The astrologers who had seen his horoscope warned the King and Queen, that he would have a sister of exceptional beauty and that he should be sent away from the country. It is said that he became a priest who had powers to fly. But, when he saw his sister Giri Devi, he is said to have been unanle to resist her and both lived as husband and wife. P.Wirz in ' Exorcisms and art of healing' gives a number of instances connected with Gara Yakka and Giri Devi.

Gara Yakka is reputed to have a powerful appetite and it is said that he was ordered by Goddess Patthini to clean the home of God Kataragama, for Goddess Patthini to arrive, and had done so, devouring all the furniture and all else and still scolded God Kataragama for not giving him enough to eat. It is this Gara Yakka that is called for at Maha Vishnu Devale to ward off the evil eye and subsequently departs in peace.

The seven-day ritual

By Udumbara Udugama

The Sri Dalada Esala Perahera in Kandy commenced on August 4 this year with the first ritual of planting of the 'Kap' in the four Devalas, Natha, Vishnu, Kataragama and Pattini. The Nayakkar Kings who ascended the throne of Kandy made popular the worship of Hindu deities and the Sri Maha Vishnu Devalaya plays a major role in the Esala Perahera as the 'Kapa' is first brought to this devalaya and then distributed to the other three devalas.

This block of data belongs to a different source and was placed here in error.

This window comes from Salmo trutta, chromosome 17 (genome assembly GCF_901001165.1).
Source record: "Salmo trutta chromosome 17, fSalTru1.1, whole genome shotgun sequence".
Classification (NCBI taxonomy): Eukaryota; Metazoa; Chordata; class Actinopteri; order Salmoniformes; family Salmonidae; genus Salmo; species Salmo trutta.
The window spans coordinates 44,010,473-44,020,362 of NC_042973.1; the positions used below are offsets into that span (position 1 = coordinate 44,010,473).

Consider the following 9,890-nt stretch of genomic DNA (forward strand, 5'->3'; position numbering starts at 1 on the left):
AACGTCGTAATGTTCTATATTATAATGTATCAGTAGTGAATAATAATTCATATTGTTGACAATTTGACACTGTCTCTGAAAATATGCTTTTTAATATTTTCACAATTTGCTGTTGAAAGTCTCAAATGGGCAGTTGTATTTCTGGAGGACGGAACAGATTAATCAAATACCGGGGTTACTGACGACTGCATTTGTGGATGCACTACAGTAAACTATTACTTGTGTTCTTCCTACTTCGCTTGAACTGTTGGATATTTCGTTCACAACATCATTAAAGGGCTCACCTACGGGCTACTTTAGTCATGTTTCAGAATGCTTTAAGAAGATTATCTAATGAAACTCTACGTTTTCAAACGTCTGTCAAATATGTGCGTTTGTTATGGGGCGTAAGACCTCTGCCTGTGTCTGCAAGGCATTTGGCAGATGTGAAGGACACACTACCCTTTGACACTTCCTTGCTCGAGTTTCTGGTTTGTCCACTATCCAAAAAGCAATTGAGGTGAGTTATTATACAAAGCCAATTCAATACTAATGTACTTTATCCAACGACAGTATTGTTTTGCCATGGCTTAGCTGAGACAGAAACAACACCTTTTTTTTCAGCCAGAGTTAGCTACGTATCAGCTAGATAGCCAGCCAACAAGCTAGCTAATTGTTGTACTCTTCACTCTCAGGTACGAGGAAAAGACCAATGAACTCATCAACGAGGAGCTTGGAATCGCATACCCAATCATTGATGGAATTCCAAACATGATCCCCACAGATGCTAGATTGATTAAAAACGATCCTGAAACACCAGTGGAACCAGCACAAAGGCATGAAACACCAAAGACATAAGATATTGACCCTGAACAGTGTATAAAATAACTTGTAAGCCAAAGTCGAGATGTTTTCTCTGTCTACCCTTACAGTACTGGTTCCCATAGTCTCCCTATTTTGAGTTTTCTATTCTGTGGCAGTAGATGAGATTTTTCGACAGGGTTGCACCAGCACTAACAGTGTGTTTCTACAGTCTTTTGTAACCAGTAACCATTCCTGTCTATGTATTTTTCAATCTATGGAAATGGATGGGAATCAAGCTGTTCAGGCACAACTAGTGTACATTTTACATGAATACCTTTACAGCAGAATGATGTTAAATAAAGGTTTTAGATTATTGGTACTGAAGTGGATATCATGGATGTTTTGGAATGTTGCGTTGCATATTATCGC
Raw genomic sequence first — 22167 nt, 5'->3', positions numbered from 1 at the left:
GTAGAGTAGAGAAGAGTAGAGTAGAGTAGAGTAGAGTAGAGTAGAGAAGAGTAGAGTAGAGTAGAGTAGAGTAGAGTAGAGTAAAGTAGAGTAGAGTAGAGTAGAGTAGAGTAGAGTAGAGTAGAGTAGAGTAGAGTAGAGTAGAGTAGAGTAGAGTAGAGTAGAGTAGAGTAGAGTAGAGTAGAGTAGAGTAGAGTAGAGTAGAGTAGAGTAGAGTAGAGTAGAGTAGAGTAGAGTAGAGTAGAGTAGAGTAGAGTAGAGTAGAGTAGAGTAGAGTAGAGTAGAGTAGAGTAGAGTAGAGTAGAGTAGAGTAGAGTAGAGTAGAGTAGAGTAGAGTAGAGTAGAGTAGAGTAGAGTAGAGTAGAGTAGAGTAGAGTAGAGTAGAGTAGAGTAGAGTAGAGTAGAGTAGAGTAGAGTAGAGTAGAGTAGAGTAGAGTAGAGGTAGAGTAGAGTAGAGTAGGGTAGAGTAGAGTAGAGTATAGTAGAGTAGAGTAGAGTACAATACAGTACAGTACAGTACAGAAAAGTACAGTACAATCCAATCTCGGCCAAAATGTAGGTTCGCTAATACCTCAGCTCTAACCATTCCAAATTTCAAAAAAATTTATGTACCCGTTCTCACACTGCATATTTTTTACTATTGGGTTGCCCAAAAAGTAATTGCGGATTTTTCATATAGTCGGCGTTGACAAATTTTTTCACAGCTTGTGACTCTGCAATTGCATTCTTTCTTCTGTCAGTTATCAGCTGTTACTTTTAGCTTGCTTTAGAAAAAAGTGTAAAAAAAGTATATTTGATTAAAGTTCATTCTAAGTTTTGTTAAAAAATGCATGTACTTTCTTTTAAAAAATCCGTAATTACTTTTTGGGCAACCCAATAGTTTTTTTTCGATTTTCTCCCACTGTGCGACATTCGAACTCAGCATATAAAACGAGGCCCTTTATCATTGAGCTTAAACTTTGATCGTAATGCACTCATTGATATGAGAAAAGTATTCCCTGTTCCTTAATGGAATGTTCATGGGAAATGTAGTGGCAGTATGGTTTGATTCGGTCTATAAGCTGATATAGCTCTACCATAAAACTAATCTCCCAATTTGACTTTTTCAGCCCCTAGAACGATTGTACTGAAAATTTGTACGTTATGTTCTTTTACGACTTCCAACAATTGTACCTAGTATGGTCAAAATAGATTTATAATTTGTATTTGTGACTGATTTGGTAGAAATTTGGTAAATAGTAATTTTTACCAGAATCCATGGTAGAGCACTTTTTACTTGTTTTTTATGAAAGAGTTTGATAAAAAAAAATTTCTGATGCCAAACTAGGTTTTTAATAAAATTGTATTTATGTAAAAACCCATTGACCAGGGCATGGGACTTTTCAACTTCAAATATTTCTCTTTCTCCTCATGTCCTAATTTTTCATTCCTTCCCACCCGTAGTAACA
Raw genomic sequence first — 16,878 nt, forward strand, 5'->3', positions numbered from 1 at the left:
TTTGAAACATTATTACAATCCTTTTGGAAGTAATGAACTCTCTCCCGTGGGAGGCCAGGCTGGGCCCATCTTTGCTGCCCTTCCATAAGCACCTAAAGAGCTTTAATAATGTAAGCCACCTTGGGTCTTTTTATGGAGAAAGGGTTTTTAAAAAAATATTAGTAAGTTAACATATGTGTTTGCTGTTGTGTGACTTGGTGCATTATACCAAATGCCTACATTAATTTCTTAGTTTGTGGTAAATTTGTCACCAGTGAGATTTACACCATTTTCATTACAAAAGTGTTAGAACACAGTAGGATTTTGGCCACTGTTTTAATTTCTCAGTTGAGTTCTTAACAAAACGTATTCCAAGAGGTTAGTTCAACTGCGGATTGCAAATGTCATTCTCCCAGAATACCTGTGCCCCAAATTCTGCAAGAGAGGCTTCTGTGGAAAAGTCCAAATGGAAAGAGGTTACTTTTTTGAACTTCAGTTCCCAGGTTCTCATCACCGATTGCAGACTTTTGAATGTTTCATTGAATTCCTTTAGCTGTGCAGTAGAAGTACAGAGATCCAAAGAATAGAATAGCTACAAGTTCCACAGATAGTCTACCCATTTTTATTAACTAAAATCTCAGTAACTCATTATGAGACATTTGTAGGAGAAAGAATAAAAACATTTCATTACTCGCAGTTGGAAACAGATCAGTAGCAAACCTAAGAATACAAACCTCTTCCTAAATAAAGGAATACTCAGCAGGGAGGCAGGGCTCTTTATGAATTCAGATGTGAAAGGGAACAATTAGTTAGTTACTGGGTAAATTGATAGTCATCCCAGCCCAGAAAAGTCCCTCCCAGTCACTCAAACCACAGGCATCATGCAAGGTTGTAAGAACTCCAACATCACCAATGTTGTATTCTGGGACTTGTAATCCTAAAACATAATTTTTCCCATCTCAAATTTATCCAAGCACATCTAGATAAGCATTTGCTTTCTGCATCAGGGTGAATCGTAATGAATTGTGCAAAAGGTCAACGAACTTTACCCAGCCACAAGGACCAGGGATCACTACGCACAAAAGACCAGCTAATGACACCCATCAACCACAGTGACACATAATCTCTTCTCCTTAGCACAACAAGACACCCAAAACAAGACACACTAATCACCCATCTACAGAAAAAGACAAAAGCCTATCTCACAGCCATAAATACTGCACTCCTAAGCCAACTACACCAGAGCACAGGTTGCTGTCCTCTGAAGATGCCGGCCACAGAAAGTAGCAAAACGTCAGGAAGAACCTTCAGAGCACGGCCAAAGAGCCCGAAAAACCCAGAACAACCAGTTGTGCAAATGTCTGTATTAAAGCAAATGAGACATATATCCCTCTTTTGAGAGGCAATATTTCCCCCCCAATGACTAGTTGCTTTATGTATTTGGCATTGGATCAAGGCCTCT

Varuna Bandara, the Kapu Rala or Kapu Mahattaya of the Maha Vishnu Devalaya

This first ritual was performed by Pallegedera Vedaralalage Herath Banda the Wannaku Rala who hails from Aluthnuwara. He spoke to the Sunday Times of the final ritual which is the Valiyak Mangalya that is performed for seven days at the Maha Vishnu Devalaya. Kalawane Mudiyanselage Varuna Bandara, the Kapu Rala or Kapu Mahattaya as he is presently known joined in to give more details of the ritual.

Valiyak Mangalya is a Shanthi Karma performed at the Maha Vishnu Devalaya to ward off evil effects on those who took part in the Perahera.

Varuna Bandara, the Kapurala said the Devalaya has to provide the Gurunnanse with 32 Neli of raw rice (16 kilos, 12 Sivili Walang, (small clay pots), 16 coconuts, 16 betel leaves, 16 Panduru (coins) and flowers. There is a belief that gold and silver had been given during acient times.